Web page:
Tue, Oct 07, 2003 - Page 1 News List

Experts back Fubon over merger with TaipeiBank

By Joyce Huang  /  STAFF REPORTER

Market insiders yesterday spoke in support of Fubon Financial Holding Co (富邦金控), which has been accused of cutting an improper deal with the Taipei City Government when it outbid four competitors to merge with TaipeiBank (台北銀行) last year.

They also disagreed with City Councilor Lee Wen-ying (李文英), who accused the auction's manager, Goldman Sachs, of overcharging for its services. Goldman Sachs received NT$200 million from the NT$80 billion deal.

"Those were a lot of silly political accusations," Goldman Sachs' Hong Kong-based spokesperson Eddie Naylor said yesterday. "Fubon Financial went through very extensive auction processes, which we managed and were in line with international practices."

"The process of the groundbreaking transaction was sophisticated and transparent, and our fee charges were in line with market levels," Naylor said.

Josephine Juan (阮淑祥), a manager at Taiwan Ratings Corp (中華信評) -- the local arm of Standard & Poor's -- also praised the merger, saying Fubon was the best merger partner and offered the highest market price for TaipeiBank.

Citing a rating agency report, Juan said that both Fubon Commercial Bank (富邦銀行) and TaipeiBank, before the merger, performed very well with a low non-performing loan ratio, garnering a rating of "AA-" each last year.

After the merger that incorporated TaipeiBank, parent Fubon Financial still maintained a long-term outlook rating of "AA-," she said.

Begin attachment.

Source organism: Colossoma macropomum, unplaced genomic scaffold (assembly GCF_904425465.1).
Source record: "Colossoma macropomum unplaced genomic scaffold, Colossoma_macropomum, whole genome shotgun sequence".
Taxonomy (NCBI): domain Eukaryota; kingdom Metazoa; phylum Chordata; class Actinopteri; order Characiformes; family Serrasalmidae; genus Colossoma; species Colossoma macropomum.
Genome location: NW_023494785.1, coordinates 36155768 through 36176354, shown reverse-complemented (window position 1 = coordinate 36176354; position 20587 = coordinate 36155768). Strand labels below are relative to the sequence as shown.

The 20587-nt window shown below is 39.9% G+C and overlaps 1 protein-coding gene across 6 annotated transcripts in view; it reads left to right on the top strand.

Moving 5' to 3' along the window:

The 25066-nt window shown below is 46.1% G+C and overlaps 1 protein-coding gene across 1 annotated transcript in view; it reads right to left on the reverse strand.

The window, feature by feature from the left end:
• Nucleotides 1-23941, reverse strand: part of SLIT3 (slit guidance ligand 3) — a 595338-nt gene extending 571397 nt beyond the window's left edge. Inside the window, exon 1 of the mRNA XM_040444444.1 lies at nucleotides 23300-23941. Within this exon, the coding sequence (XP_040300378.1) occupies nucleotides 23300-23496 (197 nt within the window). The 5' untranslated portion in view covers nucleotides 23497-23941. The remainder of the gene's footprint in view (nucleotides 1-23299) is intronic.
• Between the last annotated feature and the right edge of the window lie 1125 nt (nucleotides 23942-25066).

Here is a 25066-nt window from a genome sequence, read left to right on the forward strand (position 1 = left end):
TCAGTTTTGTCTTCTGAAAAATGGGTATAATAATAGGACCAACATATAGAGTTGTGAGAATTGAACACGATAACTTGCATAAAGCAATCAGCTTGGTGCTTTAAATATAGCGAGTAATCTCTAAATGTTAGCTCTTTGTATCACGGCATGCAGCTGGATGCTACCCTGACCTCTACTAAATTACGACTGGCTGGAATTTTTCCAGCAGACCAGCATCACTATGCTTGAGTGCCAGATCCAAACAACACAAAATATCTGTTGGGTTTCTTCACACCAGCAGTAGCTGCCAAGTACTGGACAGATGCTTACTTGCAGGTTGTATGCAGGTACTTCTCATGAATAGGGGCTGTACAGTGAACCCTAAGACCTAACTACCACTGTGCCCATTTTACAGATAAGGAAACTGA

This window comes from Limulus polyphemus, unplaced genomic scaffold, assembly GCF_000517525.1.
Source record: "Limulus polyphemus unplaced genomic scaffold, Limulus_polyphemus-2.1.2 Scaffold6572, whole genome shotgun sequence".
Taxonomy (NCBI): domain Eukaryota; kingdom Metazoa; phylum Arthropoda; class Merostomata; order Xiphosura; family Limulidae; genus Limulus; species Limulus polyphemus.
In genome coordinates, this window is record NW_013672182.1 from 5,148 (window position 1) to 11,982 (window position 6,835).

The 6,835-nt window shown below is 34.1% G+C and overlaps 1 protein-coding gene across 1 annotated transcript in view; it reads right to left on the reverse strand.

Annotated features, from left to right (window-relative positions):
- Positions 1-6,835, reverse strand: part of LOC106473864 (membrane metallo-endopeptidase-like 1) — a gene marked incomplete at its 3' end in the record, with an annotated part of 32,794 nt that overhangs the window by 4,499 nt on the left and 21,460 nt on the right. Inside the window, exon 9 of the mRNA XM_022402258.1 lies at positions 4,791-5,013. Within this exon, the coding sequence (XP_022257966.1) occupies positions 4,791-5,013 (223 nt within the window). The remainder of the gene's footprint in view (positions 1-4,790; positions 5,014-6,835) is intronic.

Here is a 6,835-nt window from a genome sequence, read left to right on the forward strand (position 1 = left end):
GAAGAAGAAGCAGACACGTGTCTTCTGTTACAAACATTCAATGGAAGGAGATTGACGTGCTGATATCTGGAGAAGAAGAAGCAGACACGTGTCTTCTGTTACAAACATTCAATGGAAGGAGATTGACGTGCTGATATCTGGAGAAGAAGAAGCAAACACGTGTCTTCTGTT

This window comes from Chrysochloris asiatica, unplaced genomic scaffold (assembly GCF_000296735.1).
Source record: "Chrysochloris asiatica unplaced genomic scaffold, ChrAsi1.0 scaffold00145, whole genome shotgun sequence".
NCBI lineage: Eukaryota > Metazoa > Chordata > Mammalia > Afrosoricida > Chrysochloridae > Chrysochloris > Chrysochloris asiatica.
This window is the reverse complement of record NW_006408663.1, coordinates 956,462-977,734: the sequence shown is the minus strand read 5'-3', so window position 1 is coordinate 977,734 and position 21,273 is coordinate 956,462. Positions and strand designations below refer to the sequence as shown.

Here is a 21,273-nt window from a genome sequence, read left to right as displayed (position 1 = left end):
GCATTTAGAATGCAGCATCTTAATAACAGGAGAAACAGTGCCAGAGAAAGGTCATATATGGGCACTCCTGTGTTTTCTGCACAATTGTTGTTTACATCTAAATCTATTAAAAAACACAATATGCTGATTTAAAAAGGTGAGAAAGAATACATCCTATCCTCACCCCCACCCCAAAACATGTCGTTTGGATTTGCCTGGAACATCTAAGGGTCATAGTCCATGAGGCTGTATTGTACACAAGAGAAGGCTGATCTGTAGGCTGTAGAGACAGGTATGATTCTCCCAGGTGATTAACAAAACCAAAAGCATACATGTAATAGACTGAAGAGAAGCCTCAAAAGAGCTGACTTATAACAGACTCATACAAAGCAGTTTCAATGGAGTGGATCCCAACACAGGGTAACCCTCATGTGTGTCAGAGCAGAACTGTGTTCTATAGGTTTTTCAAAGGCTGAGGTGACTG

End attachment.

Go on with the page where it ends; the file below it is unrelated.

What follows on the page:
Unless investigators found any irregularities in the bidding process, the prices offered by bidders would never match the bank's book price, Juan added.

On Saturday, former TaipeiBank president Liao Cheng-ching (廖正井) argued that the bank, whose assets stood at NT654.3 billion before the merger, shouldn't have been sold to smaller rival Fubon Financial, whose stand-alone assets were NT$122 billion.

But Fubon Financial vice chairman Daniel Tsai (蔡明忠) yesterday argued that net assets, instead of combined assets, should be the benchmark to look at when making share-swap deals.

Before the merger, Fubon Financial's net assets stood at NT$101.2 billion, far greater than TaipeiBank's net assets of NT$45.6 billion, according to Tsai.

Endorsing Tsai's view, Chou Tien-chen (周添城), an economics professor at National Taiwan University, said that not all of a financial institution's assets could be counted as assets because some of them will be non-performing, and bank deposits should considered as liabilities rather than assets since the bank owes the money to its clients.

"When it comes to share-swap deals, net assets will truly reflect the value of companies across all sectors," Chou added.

Minister of Finance Lin Chuan (林全) yesterday told the legislature that the ministry was in no position to step into the merger deal's pricing as long as the boards of both private companies gave their approval.

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